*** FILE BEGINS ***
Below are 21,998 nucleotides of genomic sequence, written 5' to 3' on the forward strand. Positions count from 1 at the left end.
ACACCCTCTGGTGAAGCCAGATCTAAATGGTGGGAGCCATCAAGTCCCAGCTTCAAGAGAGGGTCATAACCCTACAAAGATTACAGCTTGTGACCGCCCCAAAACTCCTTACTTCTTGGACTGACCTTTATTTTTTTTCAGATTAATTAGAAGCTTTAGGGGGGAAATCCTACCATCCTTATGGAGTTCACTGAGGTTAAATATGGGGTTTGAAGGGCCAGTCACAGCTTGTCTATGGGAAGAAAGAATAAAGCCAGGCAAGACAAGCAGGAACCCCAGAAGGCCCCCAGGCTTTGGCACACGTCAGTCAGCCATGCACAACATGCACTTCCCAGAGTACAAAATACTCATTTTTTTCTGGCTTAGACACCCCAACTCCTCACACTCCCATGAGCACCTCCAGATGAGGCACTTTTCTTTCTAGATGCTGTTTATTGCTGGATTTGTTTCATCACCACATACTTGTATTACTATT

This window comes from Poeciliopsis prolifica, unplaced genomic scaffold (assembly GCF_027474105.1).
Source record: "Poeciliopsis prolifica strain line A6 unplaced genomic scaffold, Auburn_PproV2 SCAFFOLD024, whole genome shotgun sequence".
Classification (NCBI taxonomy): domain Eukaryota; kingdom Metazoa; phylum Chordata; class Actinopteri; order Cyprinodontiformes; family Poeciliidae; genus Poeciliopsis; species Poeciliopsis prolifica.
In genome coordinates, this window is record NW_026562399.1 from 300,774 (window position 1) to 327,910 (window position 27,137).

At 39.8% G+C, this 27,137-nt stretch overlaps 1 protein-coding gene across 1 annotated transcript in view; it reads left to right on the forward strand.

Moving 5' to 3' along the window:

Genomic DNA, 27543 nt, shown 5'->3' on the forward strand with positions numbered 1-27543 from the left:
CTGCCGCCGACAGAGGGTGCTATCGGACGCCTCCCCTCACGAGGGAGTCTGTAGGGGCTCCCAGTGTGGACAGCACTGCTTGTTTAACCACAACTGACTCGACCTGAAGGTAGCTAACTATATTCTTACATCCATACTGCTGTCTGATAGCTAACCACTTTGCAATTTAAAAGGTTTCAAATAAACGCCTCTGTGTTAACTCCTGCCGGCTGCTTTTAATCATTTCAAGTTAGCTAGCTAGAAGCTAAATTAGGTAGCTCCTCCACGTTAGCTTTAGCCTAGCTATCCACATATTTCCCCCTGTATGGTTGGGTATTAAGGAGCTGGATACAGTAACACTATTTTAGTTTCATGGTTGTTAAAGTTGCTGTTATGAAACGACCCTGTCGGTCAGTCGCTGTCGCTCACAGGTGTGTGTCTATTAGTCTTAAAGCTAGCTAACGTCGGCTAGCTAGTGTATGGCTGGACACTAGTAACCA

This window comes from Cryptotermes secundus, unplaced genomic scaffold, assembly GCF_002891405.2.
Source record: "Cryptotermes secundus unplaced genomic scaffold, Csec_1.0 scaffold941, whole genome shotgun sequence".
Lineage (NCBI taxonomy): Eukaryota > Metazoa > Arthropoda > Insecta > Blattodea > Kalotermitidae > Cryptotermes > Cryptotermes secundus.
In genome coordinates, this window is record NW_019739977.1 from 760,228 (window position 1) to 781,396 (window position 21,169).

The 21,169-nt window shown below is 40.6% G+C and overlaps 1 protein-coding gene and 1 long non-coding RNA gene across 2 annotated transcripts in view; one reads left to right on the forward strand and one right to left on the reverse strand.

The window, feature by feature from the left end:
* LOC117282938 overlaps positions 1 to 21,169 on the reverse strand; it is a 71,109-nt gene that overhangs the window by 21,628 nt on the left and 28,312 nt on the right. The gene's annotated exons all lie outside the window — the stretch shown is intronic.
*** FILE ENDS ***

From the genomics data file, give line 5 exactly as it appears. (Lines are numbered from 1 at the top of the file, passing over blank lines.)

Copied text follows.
Classification (NCBI taxonomy): domain Eukaryota; kingdom Metazoa; phylum Chordata; class Actinopteri; order Cyprinodontiformes; family Poeciliidae; genus Poeciliopsis; species Poeciliopsis prolifica.